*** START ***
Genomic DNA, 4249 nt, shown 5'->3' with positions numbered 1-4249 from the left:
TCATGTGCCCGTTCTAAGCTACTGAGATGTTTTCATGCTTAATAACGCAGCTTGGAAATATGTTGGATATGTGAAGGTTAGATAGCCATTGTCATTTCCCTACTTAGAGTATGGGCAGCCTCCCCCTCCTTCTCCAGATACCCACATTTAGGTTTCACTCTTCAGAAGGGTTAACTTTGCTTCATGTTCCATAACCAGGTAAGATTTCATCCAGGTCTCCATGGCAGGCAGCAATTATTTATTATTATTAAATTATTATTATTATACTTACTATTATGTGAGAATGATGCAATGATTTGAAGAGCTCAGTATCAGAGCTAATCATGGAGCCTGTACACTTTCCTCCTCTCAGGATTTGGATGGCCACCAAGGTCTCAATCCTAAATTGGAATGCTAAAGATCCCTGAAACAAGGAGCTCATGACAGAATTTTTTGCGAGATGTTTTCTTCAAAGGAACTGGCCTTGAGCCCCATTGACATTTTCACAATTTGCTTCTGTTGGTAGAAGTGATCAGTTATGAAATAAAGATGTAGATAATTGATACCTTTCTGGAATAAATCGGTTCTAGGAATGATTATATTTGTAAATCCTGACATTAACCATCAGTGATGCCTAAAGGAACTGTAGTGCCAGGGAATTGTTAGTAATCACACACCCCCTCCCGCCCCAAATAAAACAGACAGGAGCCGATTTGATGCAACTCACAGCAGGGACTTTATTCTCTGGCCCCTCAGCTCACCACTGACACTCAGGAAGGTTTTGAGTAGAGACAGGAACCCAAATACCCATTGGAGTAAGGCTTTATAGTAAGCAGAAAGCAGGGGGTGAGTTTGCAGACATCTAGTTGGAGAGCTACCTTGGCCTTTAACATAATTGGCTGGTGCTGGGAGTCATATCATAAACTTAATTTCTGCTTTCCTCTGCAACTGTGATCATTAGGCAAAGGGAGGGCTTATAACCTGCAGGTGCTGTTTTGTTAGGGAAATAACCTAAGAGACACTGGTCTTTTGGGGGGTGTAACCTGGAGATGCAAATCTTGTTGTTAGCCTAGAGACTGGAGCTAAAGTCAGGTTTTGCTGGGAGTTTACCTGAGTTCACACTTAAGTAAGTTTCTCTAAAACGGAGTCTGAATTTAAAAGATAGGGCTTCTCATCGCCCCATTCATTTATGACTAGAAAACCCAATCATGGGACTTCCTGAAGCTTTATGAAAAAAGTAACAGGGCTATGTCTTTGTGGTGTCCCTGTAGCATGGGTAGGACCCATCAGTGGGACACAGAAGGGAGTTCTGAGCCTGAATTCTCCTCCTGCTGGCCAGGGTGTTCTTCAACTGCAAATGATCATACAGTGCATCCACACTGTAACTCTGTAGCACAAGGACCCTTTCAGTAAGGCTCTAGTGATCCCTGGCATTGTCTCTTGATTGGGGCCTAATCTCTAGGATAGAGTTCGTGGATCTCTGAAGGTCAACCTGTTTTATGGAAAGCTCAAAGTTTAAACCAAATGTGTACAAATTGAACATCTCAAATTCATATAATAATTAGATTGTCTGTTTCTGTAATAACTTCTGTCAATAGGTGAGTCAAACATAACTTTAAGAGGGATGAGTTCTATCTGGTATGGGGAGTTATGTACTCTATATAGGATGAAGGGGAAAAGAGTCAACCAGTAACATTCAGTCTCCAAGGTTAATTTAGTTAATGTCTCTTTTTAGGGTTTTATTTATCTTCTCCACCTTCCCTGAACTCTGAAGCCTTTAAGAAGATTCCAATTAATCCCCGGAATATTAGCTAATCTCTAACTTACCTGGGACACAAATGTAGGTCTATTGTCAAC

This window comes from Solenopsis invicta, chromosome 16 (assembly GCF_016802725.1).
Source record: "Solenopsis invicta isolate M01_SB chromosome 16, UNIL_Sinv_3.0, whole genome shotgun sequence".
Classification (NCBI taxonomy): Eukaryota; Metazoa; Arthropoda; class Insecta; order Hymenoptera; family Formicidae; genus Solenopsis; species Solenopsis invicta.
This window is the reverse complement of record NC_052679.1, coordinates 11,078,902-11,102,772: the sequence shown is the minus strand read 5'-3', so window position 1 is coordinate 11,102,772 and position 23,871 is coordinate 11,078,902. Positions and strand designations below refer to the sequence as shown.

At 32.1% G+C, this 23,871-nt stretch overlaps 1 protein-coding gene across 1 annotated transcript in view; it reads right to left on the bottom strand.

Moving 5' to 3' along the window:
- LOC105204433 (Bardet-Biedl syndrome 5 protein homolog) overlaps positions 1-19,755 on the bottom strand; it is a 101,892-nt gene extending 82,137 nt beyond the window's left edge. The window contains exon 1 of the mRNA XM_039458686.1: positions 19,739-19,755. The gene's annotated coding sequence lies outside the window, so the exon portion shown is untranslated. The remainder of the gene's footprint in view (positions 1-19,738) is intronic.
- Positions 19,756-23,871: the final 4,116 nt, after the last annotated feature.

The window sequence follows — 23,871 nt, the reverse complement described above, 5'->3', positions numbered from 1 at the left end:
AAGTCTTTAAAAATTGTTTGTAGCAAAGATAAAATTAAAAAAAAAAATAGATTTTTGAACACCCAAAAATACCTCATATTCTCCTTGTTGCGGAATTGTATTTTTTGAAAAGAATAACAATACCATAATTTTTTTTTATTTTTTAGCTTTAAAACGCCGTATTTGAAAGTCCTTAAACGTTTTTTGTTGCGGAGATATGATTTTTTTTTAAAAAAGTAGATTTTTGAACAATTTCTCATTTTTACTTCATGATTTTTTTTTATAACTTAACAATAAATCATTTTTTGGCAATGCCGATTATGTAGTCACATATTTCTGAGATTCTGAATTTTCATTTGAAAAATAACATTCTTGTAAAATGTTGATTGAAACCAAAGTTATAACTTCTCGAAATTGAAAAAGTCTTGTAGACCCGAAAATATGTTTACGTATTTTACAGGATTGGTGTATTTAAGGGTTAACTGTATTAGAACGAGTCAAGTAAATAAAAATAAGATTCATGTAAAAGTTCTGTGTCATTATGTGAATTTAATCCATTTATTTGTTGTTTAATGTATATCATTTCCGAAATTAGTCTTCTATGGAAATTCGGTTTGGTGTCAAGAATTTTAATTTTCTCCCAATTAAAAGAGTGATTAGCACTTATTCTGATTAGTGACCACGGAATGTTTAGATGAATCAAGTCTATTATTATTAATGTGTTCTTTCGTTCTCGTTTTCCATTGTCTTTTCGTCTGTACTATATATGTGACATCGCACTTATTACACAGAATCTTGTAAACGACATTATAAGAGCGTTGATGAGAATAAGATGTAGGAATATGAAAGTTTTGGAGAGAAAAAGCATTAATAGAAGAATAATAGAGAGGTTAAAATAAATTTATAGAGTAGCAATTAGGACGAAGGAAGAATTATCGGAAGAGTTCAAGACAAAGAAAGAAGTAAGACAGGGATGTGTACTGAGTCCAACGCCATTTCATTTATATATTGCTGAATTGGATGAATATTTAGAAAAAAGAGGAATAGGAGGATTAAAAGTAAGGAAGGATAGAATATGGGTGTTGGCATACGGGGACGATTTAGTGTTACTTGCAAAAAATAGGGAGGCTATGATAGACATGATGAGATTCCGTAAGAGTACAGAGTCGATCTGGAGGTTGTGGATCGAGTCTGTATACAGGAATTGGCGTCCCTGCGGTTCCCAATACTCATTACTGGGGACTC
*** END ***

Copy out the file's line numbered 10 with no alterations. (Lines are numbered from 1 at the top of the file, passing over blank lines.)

- Positions 19,756-23,871: the final 4,116 nt, after the last annotated feature.